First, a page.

The Environmental Impact of Organic Waste in the Landfill: Why Diverting Your Organic Waste is so Important

Food waste in the landfill



Although we have touched on this topic briefly in previous blog posts, it is important to address solely, as food waste is not going anywhere, anytime soon. Naturally, this topic hits close to home for us, as it is important and imperative to our business for a variety of reasons. Many of us, as consumers, know that diverting your organic waste from the landfill is the ‘right’ thing to do for the environment – but do we really know why? I strongly believe that a large portion of society blindly diverts their waste because their region has told them to do so – but what are the hard benefits of doing so? We are going to break it down for you, so that the next time you go to throw out your organic waste (in the garbage or organics bin/cart), you can make an informed choice/decision, and know the implications or benefits.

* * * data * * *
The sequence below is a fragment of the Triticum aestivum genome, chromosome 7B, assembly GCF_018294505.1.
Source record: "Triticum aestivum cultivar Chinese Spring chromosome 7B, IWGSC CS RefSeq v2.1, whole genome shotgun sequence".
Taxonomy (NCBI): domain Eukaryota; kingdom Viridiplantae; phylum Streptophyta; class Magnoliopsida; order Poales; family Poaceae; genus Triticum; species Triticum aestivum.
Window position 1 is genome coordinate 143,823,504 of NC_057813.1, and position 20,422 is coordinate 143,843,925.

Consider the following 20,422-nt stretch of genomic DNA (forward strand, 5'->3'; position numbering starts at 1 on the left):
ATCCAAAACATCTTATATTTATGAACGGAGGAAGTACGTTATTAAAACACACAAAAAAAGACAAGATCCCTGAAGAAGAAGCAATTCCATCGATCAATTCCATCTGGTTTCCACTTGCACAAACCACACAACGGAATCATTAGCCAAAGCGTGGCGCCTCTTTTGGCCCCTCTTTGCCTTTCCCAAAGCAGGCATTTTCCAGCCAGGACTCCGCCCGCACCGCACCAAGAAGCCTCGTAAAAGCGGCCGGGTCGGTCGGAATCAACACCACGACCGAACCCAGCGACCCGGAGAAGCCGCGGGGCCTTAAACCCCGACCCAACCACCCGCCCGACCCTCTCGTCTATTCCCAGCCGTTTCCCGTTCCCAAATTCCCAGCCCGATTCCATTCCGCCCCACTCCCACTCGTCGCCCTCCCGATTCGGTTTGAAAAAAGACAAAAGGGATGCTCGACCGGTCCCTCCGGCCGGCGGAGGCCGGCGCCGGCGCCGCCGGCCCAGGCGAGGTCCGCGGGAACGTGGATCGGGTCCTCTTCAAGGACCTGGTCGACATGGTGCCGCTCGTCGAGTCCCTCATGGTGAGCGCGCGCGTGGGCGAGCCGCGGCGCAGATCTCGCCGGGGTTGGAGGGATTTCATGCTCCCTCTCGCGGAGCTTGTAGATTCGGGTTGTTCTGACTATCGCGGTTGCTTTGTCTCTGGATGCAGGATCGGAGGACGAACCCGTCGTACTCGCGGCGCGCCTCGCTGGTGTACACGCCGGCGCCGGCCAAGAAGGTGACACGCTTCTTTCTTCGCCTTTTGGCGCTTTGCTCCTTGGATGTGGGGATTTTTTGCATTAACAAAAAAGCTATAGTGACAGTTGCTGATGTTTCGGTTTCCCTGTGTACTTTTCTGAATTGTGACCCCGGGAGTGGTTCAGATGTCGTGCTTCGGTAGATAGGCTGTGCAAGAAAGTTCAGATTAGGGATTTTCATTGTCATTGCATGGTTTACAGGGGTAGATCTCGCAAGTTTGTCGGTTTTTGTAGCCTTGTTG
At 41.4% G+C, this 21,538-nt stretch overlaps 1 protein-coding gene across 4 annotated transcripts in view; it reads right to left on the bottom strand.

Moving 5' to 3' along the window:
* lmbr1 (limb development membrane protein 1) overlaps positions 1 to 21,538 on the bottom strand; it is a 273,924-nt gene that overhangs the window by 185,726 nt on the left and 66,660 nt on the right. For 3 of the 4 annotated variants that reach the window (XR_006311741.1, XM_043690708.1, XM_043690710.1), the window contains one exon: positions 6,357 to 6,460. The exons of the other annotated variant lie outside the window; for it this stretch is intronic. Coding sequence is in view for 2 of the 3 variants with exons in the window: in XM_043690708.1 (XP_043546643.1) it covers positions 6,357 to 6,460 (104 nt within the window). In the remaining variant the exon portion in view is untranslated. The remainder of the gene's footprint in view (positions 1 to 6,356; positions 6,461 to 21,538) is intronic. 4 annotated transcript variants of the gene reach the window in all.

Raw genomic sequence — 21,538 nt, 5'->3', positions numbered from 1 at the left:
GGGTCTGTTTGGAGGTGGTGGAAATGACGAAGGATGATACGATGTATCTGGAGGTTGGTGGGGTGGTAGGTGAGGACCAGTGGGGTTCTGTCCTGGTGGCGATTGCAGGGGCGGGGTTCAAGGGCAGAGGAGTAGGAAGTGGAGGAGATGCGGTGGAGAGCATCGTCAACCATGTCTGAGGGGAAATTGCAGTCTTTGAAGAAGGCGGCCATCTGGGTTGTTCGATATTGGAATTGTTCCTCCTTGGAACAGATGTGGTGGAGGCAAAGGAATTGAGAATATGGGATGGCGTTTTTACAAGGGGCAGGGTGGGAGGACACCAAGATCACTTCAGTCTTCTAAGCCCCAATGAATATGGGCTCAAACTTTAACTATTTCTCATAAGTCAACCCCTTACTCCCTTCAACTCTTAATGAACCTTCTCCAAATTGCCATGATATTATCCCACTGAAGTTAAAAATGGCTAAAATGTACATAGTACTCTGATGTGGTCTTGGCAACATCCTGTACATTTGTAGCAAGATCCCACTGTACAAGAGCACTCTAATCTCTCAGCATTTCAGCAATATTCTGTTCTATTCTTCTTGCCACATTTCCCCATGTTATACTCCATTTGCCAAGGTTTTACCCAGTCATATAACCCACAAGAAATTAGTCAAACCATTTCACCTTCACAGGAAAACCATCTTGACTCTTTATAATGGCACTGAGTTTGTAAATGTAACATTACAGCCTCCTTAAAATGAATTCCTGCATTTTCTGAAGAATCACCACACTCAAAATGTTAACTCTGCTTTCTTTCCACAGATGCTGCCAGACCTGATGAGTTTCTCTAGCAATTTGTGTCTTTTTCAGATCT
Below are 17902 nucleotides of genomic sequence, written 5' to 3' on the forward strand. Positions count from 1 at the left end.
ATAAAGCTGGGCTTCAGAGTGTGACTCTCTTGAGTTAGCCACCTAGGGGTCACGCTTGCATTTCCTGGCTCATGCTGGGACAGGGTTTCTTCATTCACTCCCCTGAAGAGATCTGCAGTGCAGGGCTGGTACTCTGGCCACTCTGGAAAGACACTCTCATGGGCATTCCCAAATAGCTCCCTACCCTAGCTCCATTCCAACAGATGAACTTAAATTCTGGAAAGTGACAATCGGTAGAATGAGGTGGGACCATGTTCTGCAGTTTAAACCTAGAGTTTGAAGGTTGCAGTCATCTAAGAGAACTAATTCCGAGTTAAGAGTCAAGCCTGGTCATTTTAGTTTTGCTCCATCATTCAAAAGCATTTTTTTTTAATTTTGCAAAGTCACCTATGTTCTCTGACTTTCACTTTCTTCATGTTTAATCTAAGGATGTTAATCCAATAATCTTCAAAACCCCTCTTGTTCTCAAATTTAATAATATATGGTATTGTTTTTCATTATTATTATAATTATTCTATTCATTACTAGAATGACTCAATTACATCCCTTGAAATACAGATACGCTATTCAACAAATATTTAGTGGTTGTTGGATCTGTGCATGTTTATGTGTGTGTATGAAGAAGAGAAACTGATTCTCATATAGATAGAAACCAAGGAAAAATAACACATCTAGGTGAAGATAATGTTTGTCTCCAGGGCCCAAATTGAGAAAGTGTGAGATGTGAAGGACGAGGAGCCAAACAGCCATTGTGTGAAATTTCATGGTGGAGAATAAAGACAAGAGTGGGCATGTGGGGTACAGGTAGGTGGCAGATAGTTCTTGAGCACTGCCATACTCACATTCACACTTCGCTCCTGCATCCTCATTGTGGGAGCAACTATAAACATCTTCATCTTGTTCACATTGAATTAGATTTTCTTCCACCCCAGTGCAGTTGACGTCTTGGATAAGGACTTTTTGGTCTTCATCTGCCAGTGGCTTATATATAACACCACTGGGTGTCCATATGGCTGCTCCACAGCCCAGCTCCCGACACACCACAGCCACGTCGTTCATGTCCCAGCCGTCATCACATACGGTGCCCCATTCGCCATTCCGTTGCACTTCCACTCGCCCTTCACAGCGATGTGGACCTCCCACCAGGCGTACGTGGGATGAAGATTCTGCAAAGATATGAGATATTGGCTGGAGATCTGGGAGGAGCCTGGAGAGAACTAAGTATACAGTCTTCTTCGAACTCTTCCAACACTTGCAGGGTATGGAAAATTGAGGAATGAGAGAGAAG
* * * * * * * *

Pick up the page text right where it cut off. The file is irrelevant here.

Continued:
Organic waste, specifically food waste, is something that we as consumers inherently create due to our consumption patterns. Organic waste, generated through the consumption of food, comes from all levels of the food systems, from production to consumption. Did you know that ⅓ of the food produced is wasted? Interestingly enough, according to the United Nations, over 50% of food waste occurs in the production portion of the food sector, which includes the manufacturing of processed foods, as well as the handling and storing of all foods. This is a pretty staggering number, considering the amount of food that makes it to market as is. The other 50% portion of food waste comes from the consumer end, and this includes expired foods, food scrapings and food biproducts (such as egg shells, peelings, etc.). Either way you look at it, there is a lot of food waste that is created every day, by many levels of the food distribution system, some of it unavoidable.


The Problem with Food Waste